While we did suggest a few different sample ETF portfolios, there are certainly chances that you will want to have different ETF’s in your own and there are a variety of reasons why that would be the case. In fact, even if you do end up using one of those, you would probably be much better off understanding ETF’s, how to judge and choose them, etc. There are many different things that you should look for when judging an ETF, here are a few:
#1-ETF objectives: You can generally get a summary from the issuer’s website or get more details by looking at documents like a prospectus. The main thing is that ETF’s that look similar can behave very differently. For example, an ETF that tracks gold could:
-Be buying gold company stocks
-Be buying gold futures
-Be buying physical gold
In each case, the result would be different. It’s critical for you to understand what the purpose of the ETF is.
#2-The Issuer: Companies like iShares and Vanguard have very solid track records, solid balance sheets and are backed, etc. That is a good thing but it’s also a good idea to not have all of your assets with one issuer, just in case. You can use 3 or 4 of them and get products that are as efficient.
#3-Volume and Spreads: Buying an ETF also means that at some point you will be selling right? Any trade involves a cost that is more than your commission. One part is the NAV discount or premium. If an ETF is worth $10.00 and you are buying it for $10.03 on the market, that $0.03 is a “loss”. In general, higher volume in an ETF also means that the bid-ask spread is smaller. That will result in a much smaller cost when you trade in and out of the ETF. It’s not always the case but it’s a good general rule. Another method would be to look at given points of the day how wide the spread is. Anything above $0.02-$0.03 is not a great sign.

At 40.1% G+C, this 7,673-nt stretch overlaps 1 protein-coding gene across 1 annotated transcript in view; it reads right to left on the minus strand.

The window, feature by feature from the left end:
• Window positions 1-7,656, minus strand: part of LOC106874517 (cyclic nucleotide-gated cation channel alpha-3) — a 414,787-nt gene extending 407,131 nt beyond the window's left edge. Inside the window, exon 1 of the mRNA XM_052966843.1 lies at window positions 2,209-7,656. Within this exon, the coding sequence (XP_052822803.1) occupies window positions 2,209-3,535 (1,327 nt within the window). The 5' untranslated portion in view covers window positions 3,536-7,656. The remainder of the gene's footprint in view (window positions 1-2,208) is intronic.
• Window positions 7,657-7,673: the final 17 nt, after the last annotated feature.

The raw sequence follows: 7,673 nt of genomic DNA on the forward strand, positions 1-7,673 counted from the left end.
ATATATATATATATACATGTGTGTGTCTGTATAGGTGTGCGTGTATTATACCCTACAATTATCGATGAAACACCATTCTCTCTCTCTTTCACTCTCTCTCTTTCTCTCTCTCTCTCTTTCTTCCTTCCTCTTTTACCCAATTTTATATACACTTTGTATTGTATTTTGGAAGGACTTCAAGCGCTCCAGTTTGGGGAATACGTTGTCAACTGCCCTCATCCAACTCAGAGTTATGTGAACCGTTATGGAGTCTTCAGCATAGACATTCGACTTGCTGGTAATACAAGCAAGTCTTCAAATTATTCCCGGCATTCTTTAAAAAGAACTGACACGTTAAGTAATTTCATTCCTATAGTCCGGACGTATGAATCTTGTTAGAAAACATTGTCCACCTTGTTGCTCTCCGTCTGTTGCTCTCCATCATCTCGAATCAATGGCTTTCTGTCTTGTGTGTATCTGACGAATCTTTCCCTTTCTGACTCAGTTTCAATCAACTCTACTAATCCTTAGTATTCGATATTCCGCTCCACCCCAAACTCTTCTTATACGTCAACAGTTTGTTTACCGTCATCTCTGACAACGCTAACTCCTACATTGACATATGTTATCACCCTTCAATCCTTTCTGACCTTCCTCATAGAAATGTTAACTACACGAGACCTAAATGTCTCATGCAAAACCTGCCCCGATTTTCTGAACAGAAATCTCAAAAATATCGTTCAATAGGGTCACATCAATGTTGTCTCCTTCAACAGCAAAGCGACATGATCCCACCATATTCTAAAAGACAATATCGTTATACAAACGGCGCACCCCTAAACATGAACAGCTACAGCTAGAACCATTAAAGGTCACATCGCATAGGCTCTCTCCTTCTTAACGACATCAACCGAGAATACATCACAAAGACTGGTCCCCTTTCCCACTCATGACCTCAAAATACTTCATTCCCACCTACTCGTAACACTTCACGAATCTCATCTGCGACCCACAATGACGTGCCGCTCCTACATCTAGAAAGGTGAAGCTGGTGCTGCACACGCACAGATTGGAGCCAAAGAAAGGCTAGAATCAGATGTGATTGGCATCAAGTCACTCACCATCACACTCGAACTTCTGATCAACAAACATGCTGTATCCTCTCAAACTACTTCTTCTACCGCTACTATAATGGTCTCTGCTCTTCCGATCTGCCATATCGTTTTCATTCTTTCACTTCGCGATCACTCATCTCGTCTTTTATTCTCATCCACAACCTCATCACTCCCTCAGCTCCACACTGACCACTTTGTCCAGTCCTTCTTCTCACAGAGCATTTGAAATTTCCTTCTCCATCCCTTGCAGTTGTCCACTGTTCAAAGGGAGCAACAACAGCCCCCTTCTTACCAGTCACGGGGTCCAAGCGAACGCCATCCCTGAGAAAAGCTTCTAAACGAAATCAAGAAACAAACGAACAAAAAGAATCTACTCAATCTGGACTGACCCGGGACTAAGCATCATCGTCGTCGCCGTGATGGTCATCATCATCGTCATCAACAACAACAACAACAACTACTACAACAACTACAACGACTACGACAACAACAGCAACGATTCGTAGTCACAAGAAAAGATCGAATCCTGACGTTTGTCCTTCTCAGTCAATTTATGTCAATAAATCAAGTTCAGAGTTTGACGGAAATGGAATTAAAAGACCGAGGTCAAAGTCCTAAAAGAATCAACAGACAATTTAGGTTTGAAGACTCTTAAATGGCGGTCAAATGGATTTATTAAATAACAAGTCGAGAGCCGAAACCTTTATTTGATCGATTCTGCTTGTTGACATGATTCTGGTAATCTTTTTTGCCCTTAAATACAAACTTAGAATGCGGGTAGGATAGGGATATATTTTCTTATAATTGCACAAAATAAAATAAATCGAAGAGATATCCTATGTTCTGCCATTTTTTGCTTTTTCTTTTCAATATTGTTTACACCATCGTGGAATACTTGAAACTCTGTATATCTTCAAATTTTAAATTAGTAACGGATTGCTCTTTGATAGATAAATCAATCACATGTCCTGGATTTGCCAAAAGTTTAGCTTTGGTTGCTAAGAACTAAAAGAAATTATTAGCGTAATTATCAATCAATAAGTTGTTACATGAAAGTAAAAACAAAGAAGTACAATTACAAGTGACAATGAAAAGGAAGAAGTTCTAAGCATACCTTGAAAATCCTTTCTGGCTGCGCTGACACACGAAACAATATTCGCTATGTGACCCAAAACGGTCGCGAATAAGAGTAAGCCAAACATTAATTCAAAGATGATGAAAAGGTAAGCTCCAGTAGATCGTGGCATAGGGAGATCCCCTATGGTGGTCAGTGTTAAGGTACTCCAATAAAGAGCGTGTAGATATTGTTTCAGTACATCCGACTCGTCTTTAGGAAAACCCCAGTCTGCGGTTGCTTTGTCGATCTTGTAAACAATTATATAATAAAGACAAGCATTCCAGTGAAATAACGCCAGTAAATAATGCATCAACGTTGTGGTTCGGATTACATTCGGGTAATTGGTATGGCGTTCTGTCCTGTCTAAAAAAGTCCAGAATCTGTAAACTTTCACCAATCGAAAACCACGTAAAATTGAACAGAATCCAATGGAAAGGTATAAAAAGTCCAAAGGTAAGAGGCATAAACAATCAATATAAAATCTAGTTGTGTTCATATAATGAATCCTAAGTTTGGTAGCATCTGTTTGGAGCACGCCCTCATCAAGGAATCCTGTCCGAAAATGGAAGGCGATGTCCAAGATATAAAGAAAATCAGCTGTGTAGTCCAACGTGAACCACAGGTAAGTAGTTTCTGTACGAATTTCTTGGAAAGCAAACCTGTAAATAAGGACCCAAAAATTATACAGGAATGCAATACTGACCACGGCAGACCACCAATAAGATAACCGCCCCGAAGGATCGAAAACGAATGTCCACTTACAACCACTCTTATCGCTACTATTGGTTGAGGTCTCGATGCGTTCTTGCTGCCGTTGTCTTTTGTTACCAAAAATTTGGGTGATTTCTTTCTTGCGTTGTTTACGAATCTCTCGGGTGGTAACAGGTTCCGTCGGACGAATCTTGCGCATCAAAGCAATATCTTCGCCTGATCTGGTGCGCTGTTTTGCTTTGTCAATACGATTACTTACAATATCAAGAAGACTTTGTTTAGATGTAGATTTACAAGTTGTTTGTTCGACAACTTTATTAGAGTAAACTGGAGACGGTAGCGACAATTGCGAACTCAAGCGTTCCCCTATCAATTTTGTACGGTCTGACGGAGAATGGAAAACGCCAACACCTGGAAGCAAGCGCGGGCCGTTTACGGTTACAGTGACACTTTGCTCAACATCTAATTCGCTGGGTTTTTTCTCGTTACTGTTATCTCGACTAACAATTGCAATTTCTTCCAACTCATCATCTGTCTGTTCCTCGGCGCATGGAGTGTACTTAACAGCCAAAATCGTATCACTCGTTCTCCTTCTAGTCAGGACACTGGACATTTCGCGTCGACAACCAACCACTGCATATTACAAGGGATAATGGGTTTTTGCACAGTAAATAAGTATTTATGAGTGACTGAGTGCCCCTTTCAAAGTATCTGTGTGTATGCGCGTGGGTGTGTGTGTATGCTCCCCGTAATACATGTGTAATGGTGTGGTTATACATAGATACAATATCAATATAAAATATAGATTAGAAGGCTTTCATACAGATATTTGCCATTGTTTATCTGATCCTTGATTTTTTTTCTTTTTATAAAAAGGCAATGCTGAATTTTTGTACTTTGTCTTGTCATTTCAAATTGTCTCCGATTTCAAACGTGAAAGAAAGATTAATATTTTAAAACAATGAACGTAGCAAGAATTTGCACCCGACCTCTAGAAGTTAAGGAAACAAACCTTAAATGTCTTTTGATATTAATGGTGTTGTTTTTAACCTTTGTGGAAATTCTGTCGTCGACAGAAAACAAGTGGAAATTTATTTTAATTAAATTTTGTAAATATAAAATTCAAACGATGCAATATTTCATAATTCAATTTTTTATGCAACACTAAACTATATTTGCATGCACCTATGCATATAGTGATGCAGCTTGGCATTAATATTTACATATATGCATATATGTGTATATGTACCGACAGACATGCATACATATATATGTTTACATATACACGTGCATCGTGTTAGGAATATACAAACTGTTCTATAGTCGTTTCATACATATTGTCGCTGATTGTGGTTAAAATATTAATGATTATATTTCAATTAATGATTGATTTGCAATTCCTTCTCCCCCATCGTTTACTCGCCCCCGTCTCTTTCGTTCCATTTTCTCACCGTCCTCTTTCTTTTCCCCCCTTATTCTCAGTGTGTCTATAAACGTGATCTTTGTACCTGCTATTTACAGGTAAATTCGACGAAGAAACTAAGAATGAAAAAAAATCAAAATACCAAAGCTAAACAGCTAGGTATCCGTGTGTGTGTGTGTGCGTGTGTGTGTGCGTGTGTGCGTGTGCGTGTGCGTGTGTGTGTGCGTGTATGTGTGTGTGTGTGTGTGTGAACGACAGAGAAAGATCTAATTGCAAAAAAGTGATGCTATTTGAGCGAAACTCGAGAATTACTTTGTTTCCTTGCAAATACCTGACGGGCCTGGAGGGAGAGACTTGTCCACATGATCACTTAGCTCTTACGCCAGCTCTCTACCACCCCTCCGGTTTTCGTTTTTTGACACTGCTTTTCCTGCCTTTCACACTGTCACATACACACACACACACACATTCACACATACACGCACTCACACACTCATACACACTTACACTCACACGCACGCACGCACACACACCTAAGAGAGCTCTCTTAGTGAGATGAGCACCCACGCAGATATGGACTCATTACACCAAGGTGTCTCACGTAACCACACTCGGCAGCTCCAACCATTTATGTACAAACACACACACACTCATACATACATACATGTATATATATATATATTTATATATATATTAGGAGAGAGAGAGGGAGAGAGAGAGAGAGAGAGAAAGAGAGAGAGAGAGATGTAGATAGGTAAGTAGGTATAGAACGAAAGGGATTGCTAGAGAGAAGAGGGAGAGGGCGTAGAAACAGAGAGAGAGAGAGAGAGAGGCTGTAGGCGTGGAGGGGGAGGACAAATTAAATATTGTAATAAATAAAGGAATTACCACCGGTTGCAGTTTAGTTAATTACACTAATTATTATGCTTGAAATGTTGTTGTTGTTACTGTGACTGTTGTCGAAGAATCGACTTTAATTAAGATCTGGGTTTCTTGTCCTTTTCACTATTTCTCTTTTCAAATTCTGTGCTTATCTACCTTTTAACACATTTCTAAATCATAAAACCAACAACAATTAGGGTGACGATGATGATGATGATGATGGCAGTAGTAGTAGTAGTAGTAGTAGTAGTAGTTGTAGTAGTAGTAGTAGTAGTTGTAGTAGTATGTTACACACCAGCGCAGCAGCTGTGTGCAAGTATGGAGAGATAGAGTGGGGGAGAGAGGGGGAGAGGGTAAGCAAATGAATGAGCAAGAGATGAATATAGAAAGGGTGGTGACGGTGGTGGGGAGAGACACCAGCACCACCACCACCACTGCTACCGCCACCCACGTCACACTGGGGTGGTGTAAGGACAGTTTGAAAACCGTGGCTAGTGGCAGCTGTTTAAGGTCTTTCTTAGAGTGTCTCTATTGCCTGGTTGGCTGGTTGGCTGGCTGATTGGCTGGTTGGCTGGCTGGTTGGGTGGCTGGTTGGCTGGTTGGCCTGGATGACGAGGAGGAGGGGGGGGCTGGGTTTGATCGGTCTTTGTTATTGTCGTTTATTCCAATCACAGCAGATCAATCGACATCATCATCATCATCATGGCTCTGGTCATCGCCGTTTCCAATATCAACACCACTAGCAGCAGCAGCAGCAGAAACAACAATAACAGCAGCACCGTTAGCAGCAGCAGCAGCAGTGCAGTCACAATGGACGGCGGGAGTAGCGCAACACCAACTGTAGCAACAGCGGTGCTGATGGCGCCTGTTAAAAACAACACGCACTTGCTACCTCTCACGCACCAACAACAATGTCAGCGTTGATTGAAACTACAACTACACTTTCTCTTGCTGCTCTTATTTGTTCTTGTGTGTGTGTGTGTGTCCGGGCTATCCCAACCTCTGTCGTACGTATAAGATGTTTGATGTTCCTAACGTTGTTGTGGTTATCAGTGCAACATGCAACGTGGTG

#4-Fees: This is an obvious one. For example, when looking at 2 of the biggest US ETF’s that both track the MSCI Emerging Markets; VWO (from Vanguard) and EEM (from iShares) you would notice that the main difference between the two is the much smalleer fees on VWO. That explains why EEM which used to be 10 times bigger than VWO is now actually smaller. There is no reason to pay additional fees for a similar ETF if spreads and other terms are acceptable.
#5-Tracking Error: In general, I would say that you always want to own ETF’s that have little tracking error. Even if that tracking error is positive, it is generally not a great sign for a passively managed ETF to have tracking error. One big thing to look for though is which index the ETF tracks. When tracking public indexes such as the S&P500 index, the tracking error result will be meaningful. However, some ETF’s track a custom made index and in that case, the result could be more difficult to interpret.
There you have it, 5 different things you should be looking for when buying an ETF. It is not a perfect guide but I think that any ETF that does well on these would be a good addition to your own portfolio (provided it is part of your asset allocation target of course!).